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dc.contributor.authorArovas, Daniel
dc.date.accessioned2021-04-22T19:51:54Z
dc.date.available2021-04-22T19:51:54Z
dc.date.issued2021-04-12
dc.identifier.urihttp://hdl.handle.net/1853/64456
dc.descriptionPresented online on April 12, 2021 at 3:00 p.m.en_US
dc.descriptionDaniel Arovas is a Professor in the Department of Physics at the University of California, San Diego. He is primarily interested in theories of strongly correlated quantum systems, particularly in low dimensions where quantum fluctuations can lead to interesting and exotic new states of matter.
dc.descriptionRuntime: 92:41 minutes
dc.description.abstractThe quantum theory of magnetism has provided many durable paradigms for quantum phases of matter, including intrinsically quantum disordered states, symmetry-protected topological phases, and quantum spin liquids. It also served as a birthing ground for many important developments in the theory of quantum phase transitions. In this lecture, I will review some of the history and highlights of this very rich field.en_US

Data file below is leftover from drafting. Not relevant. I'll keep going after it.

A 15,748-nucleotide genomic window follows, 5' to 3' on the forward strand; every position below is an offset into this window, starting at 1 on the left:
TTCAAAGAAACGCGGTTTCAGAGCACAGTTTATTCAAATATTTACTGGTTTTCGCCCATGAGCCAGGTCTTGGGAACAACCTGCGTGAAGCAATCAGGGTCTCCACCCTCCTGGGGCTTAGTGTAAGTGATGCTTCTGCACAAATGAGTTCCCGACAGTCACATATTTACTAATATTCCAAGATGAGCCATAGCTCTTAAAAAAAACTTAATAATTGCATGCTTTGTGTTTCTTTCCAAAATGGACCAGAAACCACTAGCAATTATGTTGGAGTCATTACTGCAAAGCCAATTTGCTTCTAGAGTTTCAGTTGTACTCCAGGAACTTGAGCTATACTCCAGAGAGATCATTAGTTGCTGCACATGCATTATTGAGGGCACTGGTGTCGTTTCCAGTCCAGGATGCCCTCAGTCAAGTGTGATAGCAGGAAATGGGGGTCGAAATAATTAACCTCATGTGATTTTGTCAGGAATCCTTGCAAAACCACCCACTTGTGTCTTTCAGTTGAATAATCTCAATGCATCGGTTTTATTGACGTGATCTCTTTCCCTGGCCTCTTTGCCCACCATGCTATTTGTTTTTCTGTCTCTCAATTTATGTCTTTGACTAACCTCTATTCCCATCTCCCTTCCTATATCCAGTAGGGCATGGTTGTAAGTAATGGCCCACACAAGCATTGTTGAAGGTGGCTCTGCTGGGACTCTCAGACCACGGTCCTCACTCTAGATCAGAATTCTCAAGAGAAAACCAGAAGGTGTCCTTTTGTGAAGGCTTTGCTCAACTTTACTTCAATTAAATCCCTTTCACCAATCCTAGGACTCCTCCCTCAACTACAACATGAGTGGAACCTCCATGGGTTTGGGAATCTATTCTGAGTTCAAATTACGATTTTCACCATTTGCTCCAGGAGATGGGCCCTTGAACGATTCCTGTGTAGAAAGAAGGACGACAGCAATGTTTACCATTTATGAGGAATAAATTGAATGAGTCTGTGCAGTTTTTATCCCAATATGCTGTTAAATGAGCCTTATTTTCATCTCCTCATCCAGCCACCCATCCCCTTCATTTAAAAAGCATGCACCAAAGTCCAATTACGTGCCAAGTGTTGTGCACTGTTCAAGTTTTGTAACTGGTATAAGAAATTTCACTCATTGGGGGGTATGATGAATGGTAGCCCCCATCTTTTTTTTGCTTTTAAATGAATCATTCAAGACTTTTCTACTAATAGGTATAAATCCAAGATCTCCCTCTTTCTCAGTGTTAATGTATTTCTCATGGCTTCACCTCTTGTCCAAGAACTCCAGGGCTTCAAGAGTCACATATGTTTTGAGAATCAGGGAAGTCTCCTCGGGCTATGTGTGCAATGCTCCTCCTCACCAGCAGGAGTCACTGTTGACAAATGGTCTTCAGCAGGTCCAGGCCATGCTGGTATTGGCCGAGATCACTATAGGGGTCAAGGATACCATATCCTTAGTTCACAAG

dc.format.extent00:00 minutes
dc.format.extent92:41 minutes
dc.language.isoen_USen_US
dc.publisherGeorgia Institute of Technologyen_US
dc.relation.ispartofseriesPhysics Colloquium;
dc.subjectQuantum magnetismen_US
dc.subjectQuantum phase transitionsen_US
dc.subjectSpin chainsen_US
dc.subjectSpin liquidsen_US
dc.subjectSymmetry protected topological orderen_US
dc.titleQuantum Magnetism from the Iron Age to Todayen_US
dc.typeLectureen_US
dc.typeVideoen_US
dc.contributor.corporatenameGeorgia Institute of Technology. School of Physicsen_US
dc.contributor.corporatenameUniversity of California, San Diego. Dept. of Physicsen_US


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